Private hospitals face nursing malpractice havoc
Nurses’ failure to follow guidelines and poor monitoring of patients is an increasing liability at private hospitals.
According to the latest study, from Stellenbosch University’s Faculty of Medicines and Health Sciences, this has resulted in a rise in civil claims settlements with many amounting to payouts of millions of rand. The study also found that the costs of these claims are passed onto consumers.
Professor Ethelwynn Stellenberg from the Department of Nursing and Midwifery, who conducted the study, says the legal claims against private hospitals is skyrocketing – just as it is in the public-sector hospitals. She said the settlements due to nursing malpractice in private hospitals were a growing problem in South Africa.
“The quality of care is declining, in both the state and private sectors,” she warned. “The cost of clinical mistakes is just too high.”
In a statement, Stellenberg said she finds it concerning that the majority of these cases are settled quietly meaning that important information does not reach the people who use private hospitals.
Stellenberg’s study focused mainly on Gauteng and the Western Cape, where the biggest hospitals are situated. The first phase of the study focused on the private sector and the second phase, which looks at state hospitals, is currently underway.
In order to conduct the study, Stellenberg tried to get relevant information from healthcare organisations, but her requests were denied when the institutions sought legal advice. With the assistance of attorneys involved in malpractice claims, she was able to access and study 122 completed cases. A fifth of these cases were found to have resulted in patient deaths.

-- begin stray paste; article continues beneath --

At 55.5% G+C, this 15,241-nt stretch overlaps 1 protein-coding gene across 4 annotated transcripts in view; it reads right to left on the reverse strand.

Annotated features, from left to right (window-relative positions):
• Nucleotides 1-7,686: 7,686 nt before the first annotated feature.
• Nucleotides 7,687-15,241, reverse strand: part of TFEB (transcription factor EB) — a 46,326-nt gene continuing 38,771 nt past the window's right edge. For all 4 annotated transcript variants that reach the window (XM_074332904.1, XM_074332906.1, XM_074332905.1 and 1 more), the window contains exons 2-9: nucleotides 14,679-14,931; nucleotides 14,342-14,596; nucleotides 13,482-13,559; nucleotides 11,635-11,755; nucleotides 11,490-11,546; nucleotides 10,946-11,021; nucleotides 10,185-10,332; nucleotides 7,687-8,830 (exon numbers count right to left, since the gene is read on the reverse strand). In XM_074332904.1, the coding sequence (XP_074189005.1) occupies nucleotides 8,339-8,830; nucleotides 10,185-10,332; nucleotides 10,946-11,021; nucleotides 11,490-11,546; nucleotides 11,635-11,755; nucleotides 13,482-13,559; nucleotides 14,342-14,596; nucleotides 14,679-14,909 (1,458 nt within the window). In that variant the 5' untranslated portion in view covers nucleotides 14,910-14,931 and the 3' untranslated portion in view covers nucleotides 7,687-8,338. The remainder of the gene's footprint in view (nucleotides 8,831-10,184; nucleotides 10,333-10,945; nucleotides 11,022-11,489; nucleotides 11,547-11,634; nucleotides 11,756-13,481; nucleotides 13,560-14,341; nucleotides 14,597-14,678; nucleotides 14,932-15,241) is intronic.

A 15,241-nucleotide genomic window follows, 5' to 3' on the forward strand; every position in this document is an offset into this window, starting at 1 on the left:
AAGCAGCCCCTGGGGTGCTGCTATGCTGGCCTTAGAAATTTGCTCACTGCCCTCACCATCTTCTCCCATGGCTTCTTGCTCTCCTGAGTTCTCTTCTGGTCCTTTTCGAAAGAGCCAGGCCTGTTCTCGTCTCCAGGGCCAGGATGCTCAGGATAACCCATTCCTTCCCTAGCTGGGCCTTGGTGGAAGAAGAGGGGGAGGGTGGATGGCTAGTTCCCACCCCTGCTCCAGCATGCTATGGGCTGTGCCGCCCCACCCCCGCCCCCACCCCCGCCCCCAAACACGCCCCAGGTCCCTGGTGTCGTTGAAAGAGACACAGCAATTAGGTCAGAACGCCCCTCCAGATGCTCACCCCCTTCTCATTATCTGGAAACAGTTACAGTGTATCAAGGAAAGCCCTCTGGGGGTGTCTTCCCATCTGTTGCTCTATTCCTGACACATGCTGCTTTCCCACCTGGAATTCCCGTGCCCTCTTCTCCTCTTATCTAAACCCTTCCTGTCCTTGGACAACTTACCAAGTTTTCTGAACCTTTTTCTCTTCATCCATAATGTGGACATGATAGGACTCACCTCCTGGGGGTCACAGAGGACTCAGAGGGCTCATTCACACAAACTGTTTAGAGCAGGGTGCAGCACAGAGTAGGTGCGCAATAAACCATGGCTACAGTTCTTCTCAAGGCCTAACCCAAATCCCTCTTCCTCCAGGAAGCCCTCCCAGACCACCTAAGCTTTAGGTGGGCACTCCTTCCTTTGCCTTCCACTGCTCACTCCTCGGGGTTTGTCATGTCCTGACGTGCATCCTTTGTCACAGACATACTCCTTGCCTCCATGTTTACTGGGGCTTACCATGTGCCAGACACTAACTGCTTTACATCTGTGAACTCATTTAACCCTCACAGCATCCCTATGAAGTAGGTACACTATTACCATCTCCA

The research showed the nursing malpractice affected the quality of life of a considerable number of the victims and in some cases left patients with disabilities.
Stellenberg’s study found the top contributors to the civil claims to be failure to follow guidelines (91%), a lack of knowledge (75%), poor monitoring of patients (69%), failure to administer prescribed medication (66%), failure to respond to clinical signs (63%) and insufficient training (52%).
Stellenberg said there was an alarming lack of interpretation among nursing staff. According to her, staff will write down the readings of machines monitoring patients but would fail to pay attention to basic nursing care, like doing a physical examination after back surgery to make sure that patients have sensation in their feet.
“Not only is the state sector under pressure, but the private sector as well. We are burying our heads in the sand if we think that nursing in private hospitals is better than in state hospitals,” said Stellenberg.
She said nurses in private hospitals take less and less initiative, and substandard appointments are made in critical care areas, like theatres. She has recommended that care workers not be employed in acute care hospitals as a basic premise.– Health-e News.